I think I’m going to have to conclude that this was a good book, just not the right book for me. The premise is fabulous: most scholars have assumed that William Shakespeare had a terrible relationship with his wife and they completely discount her as an influence on his work. Germaine Greer promises to re-examine primary sources to explore the possibility that this misogynistic approach may be entirely wrong, and that Ann Hathaway may have played a larger role in Shakespeare’s life than has traditionally been thought.
Good so far. Greer than goes into a minute examination of every primary document that might shed some light upon Shakespeare’s or Hathaway’s private lives, with further exploration into the lives of other families in Stratford in the same era to provide some background into what life, and marriage, was like in that place and time. She is scathing in her condemnation of other writers who make completely unsupported (and unsupportable) assumptions about Shakespeare’s marriage, but all her research reveals is that so little is known about the private life of England’s greatest playwright that no assumptions about his marriage — including Greer’s own — can possibly be supported from the evidence.
If you like meticulously researched social history, written for a popular readership but with a strong scholarly foundation, then you will like this. I didn’t, and ended up skimming the last half, because it bored me. This is a case where I believe the job could have been done much more efficiently by historical fiction than by straight history. I’d love to have seen someone do all the research Greer did, tease out new possibilities about what Ann Hathaway and her marriage to Shakespeare could have been like, and then write a really excellent novel about it — with the reader always remembering, as we do when we read historical fiction, that this is just one way things might have been.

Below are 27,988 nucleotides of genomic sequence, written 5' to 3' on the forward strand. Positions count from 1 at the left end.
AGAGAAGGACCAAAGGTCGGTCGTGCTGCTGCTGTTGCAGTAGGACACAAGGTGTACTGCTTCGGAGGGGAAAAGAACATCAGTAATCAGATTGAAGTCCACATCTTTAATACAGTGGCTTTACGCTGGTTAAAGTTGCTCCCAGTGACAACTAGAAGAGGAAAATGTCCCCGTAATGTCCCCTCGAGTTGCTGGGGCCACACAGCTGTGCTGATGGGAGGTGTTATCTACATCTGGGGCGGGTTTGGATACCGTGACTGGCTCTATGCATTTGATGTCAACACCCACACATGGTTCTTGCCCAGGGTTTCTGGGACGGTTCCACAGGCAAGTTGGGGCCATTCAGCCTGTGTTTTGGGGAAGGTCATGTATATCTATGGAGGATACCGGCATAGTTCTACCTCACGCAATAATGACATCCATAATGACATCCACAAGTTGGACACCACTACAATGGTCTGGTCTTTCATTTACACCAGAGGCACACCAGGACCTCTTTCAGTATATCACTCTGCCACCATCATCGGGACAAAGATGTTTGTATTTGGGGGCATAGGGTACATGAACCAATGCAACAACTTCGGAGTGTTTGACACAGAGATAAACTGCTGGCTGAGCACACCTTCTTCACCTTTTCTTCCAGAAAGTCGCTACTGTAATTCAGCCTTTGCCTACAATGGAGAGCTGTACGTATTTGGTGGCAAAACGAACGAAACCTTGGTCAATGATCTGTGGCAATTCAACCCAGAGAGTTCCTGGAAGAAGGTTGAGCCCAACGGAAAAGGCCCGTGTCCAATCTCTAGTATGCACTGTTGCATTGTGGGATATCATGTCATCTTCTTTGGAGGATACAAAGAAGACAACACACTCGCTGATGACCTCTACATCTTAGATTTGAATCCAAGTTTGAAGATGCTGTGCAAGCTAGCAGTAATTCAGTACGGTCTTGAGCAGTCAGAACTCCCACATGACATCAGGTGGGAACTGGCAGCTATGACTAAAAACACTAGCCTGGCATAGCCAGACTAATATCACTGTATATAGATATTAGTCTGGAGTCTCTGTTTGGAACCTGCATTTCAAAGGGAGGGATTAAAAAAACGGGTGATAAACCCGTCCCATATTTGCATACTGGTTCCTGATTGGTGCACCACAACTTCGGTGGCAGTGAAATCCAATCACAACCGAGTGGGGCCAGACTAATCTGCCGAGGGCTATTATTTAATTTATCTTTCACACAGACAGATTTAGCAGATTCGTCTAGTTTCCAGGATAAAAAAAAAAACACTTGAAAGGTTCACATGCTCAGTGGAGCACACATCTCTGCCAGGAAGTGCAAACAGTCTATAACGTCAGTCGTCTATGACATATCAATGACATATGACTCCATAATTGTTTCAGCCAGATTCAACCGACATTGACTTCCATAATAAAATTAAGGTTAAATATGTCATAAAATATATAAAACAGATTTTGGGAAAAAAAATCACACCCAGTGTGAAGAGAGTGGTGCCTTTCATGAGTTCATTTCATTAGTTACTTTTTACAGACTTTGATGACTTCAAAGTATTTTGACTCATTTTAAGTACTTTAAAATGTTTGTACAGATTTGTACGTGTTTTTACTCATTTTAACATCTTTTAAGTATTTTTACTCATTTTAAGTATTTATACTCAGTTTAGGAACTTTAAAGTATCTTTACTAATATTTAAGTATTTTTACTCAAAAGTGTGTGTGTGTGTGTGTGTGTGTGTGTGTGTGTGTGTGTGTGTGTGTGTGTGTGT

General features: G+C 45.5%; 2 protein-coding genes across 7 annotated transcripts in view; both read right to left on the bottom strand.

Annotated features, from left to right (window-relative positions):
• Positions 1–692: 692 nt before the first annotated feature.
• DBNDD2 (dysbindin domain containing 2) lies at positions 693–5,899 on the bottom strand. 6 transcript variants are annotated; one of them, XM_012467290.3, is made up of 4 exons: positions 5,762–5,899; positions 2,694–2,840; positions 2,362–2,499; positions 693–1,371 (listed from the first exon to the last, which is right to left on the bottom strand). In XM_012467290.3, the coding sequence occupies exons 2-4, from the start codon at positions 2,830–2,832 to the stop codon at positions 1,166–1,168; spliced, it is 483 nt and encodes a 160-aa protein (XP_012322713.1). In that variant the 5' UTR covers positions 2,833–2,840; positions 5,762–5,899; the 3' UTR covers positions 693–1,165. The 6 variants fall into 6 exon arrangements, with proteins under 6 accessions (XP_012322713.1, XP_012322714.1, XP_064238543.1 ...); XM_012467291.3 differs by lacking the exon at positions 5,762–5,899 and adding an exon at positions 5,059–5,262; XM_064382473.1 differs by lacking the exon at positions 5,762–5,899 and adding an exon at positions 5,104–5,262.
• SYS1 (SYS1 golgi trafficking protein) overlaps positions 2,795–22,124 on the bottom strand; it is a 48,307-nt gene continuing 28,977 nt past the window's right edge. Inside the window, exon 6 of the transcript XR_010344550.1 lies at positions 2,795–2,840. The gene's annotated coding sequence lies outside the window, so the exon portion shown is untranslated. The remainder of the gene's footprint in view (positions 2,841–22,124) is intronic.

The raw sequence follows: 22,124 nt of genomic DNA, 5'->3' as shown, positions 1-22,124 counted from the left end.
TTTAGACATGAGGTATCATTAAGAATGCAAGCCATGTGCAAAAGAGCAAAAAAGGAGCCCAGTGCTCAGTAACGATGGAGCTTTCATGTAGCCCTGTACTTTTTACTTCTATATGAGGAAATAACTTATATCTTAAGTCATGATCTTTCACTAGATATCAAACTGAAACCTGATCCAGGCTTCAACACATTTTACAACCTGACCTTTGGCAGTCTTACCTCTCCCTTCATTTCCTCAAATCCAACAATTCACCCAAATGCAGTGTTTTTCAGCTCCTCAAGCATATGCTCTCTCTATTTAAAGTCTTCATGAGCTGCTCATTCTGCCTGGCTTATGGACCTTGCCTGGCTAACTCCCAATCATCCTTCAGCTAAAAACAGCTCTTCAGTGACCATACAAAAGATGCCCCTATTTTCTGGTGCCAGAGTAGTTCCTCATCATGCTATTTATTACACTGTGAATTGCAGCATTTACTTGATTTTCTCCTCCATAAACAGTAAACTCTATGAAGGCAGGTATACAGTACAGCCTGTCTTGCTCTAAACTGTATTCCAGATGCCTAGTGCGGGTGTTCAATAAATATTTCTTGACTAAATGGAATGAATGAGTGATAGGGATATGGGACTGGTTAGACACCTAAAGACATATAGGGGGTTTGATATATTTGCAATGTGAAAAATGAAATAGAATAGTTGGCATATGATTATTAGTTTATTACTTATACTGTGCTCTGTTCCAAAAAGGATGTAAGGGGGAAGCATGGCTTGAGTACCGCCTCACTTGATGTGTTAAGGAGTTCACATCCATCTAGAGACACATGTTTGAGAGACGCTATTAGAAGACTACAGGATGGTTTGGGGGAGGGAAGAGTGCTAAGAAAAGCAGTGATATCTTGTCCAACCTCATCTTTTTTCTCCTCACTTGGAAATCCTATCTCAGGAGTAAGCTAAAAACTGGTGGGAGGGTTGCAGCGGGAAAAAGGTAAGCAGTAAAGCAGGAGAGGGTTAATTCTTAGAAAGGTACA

In fact, this to me is the whole point of historical fiction; while it has to rest on the foundation of the plodding work historians do, it can rise above history and do things history can’t — allowing us to feel and see things that can never be captured in a list of entries in the Stratford church register for the year 1587, or the like. I think the definitive book on Shakespeare’s wife has yet to be written, and it will be a novel. And the novelist will have to thank Germaine Greer for doing all this fabulous research — but for me personally, I’d rather read the novel.